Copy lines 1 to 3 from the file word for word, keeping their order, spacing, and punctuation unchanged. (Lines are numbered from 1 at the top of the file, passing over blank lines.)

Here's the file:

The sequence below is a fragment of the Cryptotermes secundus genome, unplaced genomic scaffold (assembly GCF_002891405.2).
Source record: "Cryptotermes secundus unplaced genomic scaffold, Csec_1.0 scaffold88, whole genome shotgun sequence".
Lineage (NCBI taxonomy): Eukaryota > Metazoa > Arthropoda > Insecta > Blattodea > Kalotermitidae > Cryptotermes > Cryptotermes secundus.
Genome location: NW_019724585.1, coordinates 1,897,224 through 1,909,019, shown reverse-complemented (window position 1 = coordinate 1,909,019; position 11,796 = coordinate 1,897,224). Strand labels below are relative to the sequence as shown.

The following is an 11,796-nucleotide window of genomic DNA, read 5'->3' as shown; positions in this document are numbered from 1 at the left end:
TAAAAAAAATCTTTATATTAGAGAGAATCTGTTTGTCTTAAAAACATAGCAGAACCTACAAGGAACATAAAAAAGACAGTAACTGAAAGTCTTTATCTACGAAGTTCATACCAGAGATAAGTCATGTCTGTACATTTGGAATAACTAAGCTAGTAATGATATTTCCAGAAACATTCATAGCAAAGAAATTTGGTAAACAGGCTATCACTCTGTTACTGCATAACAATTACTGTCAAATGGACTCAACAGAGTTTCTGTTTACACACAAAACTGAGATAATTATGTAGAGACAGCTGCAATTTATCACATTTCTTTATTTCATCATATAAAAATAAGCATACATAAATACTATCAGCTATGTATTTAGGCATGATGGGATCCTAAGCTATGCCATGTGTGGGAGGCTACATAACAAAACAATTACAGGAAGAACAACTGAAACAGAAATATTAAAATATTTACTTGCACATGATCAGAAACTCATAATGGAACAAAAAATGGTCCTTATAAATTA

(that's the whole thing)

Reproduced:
The sequence below is a fragment of the Cryptotermes secundus genome, unplaced genomic scaffold (assembly GCF_002891405.2).
Source record: "Cryptotermes secundus unplaced genomic scaffold, Csec_1.0 scaffold88, whole genome shotgun sequence".
Lineage (NCBI taxonomy): Eukaryota > Metazoa > Arthropoda > Insecta > Blattodea > Kalotermitidae > Cryptotermes > Cryptotermes secundus.